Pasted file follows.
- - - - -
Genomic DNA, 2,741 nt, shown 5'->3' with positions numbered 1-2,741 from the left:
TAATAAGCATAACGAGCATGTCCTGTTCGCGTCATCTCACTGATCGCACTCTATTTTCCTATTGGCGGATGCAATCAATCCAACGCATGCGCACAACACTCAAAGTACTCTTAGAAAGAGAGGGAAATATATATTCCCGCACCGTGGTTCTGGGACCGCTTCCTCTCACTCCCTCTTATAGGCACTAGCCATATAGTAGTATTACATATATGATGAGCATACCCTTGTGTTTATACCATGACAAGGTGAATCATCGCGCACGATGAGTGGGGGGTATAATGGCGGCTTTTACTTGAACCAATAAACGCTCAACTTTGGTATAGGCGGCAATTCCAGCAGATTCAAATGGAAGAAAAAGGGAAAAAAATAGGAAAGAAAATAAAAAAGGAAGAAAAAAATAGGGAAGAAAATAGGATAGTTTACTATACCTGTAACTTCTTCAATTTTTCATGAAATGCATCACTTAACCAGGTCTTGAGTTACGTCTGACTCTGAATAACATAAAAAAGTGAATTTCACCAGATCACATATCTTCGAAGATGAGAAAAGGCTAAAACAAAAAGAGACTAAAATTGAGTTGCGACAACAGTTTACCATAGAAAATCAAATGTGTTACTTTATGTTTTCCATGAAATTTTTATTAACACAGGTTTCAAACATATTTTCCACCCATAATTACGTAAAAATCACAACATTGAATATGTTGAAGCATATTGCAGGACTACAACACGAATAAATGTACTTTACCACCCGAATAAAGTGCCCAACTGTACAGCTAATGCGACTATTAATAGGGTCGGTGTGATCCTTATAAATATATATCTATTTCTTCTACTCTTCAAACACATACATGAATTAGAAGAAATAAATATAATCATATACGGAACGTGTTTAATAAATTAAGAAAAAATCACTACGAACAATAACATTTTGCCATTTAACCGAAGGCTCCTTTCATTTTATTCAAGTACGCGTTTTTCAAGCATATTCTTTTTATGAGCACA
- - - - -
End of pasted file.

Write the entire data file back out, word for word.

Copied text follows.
Genomic DNA, 2,741 nt, shown 5'->3' with positions numbered 1-2,741 from the left:
TAATAAGCATAACGAGCATGTCCTGTTCGCGTCATCTCACTGATCGCACTCTATTTTCCTATTGGCGGATGCAATCAATCCAACGCATGCGCACAACACTCAAAGTACTCTTAGAAAGAGAGGGAAATATATATTCCCGCACCGTGGTTCTGGGACCGCTTCCTCTCACTCCCTCTTATAGGCACTAGCCATATAGTAGTATTACATATATGATGAGCATACCCTTGTGTTTATACCATGACAAGGTGAATCATCGCGCACGATGAGTGGGGGGTATAATGGCGGCTTTTACTTGAACCAATAAACGCTCAACTTTGGTATAGGCGGCAATTCCAGCAGATTCAAATGGAAGAAAAAGGGAAAAAAATAGGAAAGAAAATAAAAAAGGAAGAAAAAAATAGGGAAGAAAATAGGATAGTTTACTATACCTGTAACTTCTTCAATTTTTCATGAAATGCATCACTTAACCAGGTCTTGAGTTACGTCTGACTCTGAATAACATAAAAAAGTGAATTTCACCAGATCACATATCTTCGAAGATGAGAAAAGGCTAAAACAAAAAGAGACTAAAATTGAGTTGCGACAACAGTTTACCATAGAAAATCAAATGTGTTACTTTATGTTTTCCATGAAATTTTTATTAACACAGGTTTCAAACATATTTTCCACCCATAATTACGTAAAAATCACAACATTGAATATGTTGAAGCATATTGCAGGACTACAACACGAATAAATGTACTTTACCACCCGAATAAAGTGCCCAACTGTACAGCTAATGCGACTATTAATAGGGTCGGTGTGATCCTTATAAATATATATCTATTTCTTCTACTCTTCAAACACATACATGAATTAGAAGAAATAAATATAATCATATACGGAACGTGTTTAATAAATTAAGAAAAAATCACTACGAACAATAACATTTTGCCATTTAACCGAAGGCTCCTTTCATTTTATTCAAGTACGCGTTTTTCAAGCATATTCTTTTTATGAGCACA